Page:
Numerous international and national regulators have proposed, and in some cases implemented, a dizzying array of new laws. These new laws try to fix the defects in the regulatory framework that failed to prevent the excesses that led to the financial crisis. In particular, rules have been made following the approval of the Dodd-Frank Act in the US, and the effects of similar directives by the European Union (such as the Capital Requirements Directive and Banking Consolidation Directive)..

These rules have raised a host of issues about the local application of rules that affect the global capital markets for securitisation. The political and legislative process for implementing these new laws brings to mind the adage that “All politics is local”. However, the effects of the credit crises are a stark example of the impact of our interconnected financial markets that may require the new aphorism “All politics is local, but the consequences are global.”

What are the reforms about?

 Significant new regulation of the securitisation market is a central component of the regulatory reform efforts of many jurisdictions. The degree of convergence or divergence among the national regulators and multinational organisations will be a key driver in the recovery of the securitisation market, and the shape of the securitisation market in the future.

The regulatory reforms of the securitisation market focus on several main categories:

  • Aligning the interests of originators and investors through the various methods of risk retention. These are the so-called “skin in the game” provisions.
  • Ensuring investors have access to information, the ability to assess this information and time to analyse risk through greater due diligence obligations. Also ensuring increased transparency through more loan level information or modelling and a longer offering process.
  • Reducing over-reliance by investors on credit ratings and regulating the perceived conflicts of interest associated with the “issuer pays” rating agency business model.
  • Setting up objective benchmark standards for underlying asset origination that would qualify as a “gold standard” to improve investor confidence in asset underwriting standards and encouraging more simplified structures.
  • Enhanced regulatory capital treatment for banking institutions with exposure to securitisation transactions.

Clearly these new regulations will touch on all areas of the securitisation market including investors, issuers, rating agencies and service providers. In many of these areas subtle differences are emerging as to how local regulators are implementing laws to deal with these common issues.

Risk retention and Article 122a

For example, what is now Article 122a of the Banking Consolidation Directive (Directive 2006/48/EC as amended) as inserted by the second Capital Requirements Directive (CRD2) (Article 122a) imposed (among other things) a 5 per cent risk retention requirement. The requirement applies to EU regulated credit institutions that invest in securitisation transactions, or that are exposed to credit risk of a securitisation. Such EU regulated financial institutions may suffer punitive capital treatment for those positions unless the originator, sponsor, or original lender has explicitly disclosed that it will keep a material economic interest of not less than 5 per cent Article 122a allows four forms of risk retention:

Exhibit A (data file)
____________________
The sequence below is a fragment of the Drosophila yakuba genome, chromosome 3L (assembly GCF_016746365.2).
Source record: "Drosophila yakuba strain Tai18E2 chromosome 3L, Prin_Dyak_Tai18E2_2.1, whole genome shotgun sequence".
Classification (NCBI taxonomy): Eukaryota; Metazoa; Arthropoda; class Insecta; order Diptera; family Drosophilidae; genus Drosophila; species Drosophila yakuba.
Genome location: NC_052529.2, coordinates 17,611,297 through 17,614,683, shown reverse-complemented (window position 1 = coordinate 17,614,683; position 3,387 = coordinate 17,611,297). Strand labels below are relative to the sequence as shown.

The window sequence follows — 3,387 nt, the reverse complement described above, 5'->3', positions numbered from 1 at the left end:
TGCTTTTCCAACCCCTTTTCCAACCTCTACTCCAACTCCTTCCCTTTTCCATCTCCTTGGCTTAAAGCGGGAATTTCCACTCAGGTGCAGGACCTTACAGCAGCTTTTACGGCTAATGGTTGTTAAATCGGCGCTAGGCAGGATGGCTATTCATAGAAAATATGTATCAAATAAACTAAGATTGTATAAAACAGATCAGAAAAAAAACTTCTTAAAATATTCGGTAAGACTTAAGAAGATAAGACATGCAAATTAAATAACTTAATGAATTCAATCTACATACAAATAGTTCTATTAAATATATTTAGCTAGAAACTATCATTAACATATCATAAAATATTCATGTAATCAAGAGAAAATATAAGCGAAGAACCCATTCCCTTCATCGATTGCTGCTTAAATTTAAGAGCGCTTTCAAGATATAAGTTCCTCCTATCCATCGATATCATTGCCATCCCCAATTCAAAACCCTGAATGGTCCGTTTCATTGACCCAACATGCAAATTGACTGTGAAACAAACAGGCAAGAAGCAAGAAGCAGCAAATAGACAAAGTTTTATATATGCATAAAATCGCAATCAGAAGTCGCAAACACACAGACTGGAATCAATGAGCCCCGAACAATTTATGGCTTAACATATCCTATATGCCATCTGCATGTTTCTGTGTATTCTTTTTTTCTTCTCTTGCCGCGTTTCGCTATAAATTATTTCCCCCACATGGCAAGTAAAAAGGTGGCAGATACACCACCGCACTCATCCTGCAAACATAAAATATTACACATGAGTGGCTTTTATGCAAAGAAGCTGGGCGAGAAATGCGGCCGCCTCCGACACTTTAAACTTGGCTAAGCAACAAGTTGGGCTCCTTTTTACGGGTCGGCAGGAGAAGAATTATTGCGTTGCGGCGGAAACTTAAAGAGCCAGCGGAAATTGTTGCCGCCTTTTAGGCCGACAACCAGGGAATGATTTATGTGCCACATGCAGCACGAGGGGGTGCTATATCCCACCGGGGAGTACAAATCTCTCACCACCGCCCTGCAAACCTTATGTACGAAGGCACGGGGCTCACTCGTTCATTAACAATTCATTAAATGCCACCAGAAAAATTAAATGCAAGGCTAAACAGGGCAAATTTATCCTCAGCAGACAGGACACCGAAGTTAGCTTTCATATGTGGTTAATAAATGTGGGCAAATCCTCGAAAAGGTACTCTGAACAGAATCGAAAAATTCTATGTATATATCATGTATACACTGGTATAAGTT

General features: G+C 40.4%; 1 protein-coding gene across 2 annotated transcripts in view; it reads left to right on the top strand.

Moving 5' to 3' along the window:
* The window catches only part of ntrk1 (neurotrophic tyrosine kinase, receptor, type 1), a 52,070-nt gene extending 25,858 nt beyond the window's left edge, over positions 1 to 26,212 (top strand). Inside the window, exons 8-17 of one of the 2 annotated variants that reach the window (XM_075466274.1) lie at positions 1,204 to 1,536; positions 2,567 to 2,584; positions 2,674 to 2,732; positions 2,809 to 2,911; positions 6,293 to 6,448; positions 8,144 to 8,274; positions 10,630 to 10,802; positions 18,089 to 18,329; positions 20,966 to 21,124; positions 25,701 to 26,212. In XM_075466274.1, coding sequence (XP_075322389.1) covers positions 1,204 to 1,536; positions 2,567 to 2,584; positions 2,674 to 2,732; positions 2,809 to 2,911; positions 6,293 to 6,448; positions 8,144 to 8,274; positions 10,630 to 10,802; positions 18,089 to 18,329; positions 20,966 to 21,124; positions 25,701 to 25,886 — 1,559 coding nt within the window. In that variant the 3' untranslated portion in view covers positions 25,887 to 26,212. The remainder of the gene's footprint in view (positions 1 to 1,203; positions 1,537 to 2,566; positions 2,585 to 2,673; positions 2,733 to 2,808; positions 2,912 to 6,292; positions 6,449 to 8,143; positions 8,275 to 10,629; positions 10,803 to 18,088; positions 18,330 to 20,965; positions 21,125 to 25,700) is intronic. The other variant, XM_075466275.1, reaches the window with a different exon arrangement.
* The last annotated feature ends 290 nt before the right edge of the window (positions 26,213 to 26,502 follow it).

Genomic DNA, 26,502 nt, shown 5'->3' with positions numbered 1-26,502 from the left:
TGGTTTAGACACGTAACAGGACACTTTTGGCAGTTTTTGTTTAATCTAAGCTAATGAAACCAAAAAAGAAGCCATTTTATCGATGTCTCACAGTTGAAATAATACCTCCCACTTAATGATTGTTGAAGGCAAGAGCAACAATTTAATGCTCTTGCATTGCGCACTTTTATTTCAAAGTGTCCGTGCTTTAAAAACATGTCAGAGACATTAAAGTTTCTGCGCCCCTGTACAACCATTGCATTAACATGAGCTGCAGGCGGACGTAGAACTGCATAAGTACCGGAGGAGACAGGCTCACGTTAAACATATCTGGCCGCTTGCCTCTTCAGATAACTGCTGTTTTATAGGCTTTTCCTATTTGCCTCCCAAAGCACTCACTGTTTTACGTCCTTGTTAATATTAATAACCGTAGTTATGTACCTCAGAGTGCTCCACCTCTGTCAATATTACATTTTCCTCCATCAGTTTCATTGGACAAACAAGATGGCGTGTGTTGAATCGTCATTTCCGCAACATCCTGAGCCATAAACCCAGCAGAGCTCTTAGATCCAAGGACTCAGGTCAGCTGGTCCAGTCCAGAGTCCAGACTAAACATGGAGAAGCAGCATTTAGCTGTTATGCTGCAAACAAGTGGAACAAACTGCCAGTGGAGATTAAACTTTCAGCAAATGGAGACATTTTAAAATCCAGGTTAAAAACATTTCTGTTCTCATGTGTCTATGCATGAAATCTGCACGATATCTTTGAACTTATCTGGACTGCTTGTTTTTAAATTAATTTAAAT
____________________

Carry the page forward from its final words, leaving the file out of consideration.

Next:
• Retention of no less than 5 per cent of the nominal value of each tranche sold or transferred to the investors.
  • For securitisations of revolving exposures, retention of the originator’s interest of no less than 5 per cent of the nominal value of the securitised exposures.
  • Retention of randomly selected exposures, equivalent to no less than 5 per cent of the nominal amount of the securitised exposures, where these exposures would otherwise have been securitised in the securitisation. However, this only applies if the number of potentially securitised exposures is no less than 100 at origination.
  • Retention of the first loss tranche and, if necessary, other tranches having the same or a more severe risk profile, and not maturing any earlier, than those transferred or sold to investors. This retention must equal, in total, no less than 5 per cent of the nominal value of the securitised exposures.

 EU Member States had to implement this provision into national laws by the end of 2010. Article 122a applies to EU credit institutions. However, consolidated regulatory supervision may have the effect of extending it to non-EU subsidiaries of EU credit institutions. Therefore it is likely to have a global impact for EU regulated institutions as well as for originators and issuers looking to access these institutions as investors or as transaction counterparties. The then Committee of European Banking Supervisors (CEBS–now the more powerful European Banking Authority) issued guidance to help Member States apply Article 122a requirements consistently. However, there is still much uncertainty about application of this new rule.

US requirements

While Europe gets to grips with the CRD2 changes, the US Government is establishing its own set of risk retention rules. These rules may or may not match those of Article 122a. The differences that arise in the local implementation of these sweeping new laws will no doubt create opportunities and challenges for market participants that operate in the global securitisation market.